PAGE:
Babylon - Babylon(1978great us prog)
Florida is not normally a locale that one normally associates with prog-rock of any form, but in the late 70's, a fivesome under the moniker of Babylon defied the stereotype. And thanks to Greg Walker and the crew at Syn-Phonic, this long-sought-after collectible is available once again, remastered and with a nice booklet including photos of the live shows.
At first listen, one would be tempted to write them off as a Genesis clone (yes they ARE influenced by Genesis, auras of Selling England-- and The Lamb-- are most obvious), but on further listening, some noticeable differences emerge as well.
For the most part, Doroccas sounds absolutely NOTHING like Gabriel at all, if anything, his voice oddly enough makes me think of Gary Numan with a bit more facility. At times alien and detached sounding (“Mote in God's Eye”), others far more down to earth (“Before The Fall”). The band's live shows took their cues from Genesis in the respect of using films, slides and props.
1) “Mote In God's Eye” - Starting with mysterious synth noises and eerie percussion, this tale of Nazi war criminals caught red-handed wastes no time unfolding from a somber march to fiercely complex instrumental passages somewhat reminiscent of Genesis yet leaning more towards fusion in their intensity, numerous time changes and harmonic structures (even more noticeable in the succeeding tracks).
2) “Before The Fall” - Starts off low key with a melodious vocal section at times reminding me a bit of the best parts of Selling England--, but before long, the track takes a turn for the darker and spookier as eerie guitar and synth melodies wind around each other over fierce backing by the band. Rodney Best really shines here with his crisp Bill Bruford-esque drumming changing tempos and meters in the blink of an eye.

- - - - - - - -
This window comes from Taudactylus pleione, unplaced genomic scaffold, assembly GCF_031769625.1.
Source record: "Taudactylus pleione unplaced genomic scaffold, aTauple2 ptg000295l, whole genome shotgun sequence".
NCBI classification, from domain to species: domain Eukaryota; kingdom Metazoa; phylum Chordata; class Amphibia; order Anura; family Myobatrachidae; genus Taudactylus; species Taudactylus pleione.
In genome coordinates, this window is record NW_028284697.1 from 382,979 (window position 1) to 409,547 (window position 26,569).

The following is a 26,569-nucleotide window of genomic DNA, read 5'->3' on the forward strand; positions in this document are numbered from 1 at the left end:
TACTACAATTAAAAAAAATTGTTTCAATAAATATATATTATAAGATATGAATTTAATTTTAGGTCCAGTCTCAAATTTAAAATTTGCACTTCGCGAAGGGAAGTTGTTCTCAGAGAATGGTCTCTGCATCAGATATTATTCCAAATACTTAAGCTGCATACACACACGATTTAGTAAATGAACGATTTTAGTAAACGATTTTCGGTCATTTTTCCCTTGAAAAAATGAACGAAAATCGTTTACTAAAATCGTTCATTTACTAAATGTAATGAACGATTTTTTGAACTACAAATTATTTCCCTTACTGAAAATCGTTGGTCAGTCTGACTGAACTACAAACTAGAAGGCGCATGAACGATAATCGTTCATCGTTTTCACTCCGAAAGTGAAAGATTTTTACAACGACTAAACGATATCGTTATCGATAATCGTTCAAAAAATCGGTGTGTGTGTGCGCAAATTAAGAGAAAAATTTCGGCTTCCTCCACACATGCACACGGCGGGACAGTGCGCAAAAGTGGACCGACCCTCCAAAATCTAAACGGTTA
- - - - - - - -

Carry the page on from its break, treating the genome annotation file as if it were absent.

3) “Dreamfish” - This is where Doraoccas has a field day, having to narrate this tale of fish-like creatures invading the human realm bent of horrific revenge. One has to marvel at how Doroccas can keep up with the band's demented, twisted and difficult meter/time changes.
4) “Cathedral of The Mary Ruin” Here's where the band pulls out all the stops and goes VERY over the top throwing in everything they can possibly think of in terms of unexpected rhythmic twists and dynamic changes and ending with a haunting keyboard figure fading out.
Clocking in at around 35 minutes, this disc moves along at a brisk pace and definitely will appeal to fans of fiercely complex symphonic prog with lots of drama, Genesis influenced yet not a clone. Doroccas's voice may not be everyone's cup of tea but somehow it fits the music quite beautifully. For keyboard fans there's tons of cool synth sounds and ARP strings (NO mellotron though) although I have to admit, that RMI electronic piano is one very obnoxious sound. A tight rhythm section holds it together with Rodney Best's crisp Bruford-like complex drumming and Rick Leonard's solid authoritative bass.
What one might call a minor classic, grab it while you can.
Gabriel Bondage - Angel Dust(1975 prog psych prog)
I've known about this band and album since I snagged a copy of this in a collector's bin about 20 years ago. I also had their blue vinyl second LP "Another Trip To Earth" at one time but I can't recall what that one sounded like. I'm really surprised that this album isn't better known; there is a dearth of information about this album and group on the net (aside from a decent review of both albums at planetmellotron.com). Pretty good laid back symphonic prog. Can be very spacey at times, especially the opening track "Babylon". Nice flute, horn, piano, acoustic guitars, soft harmonized choral vocals. "Ladies and Gentlemen" is a great laid back acoustic guitar track with nice vocal washes. The 8 minute "Bondage" has some Canterbury moments bordering on RIO, but that's not the main sense of the album. Overall, this is a really GREAT slice of sadly overlooked mid 70's US prog.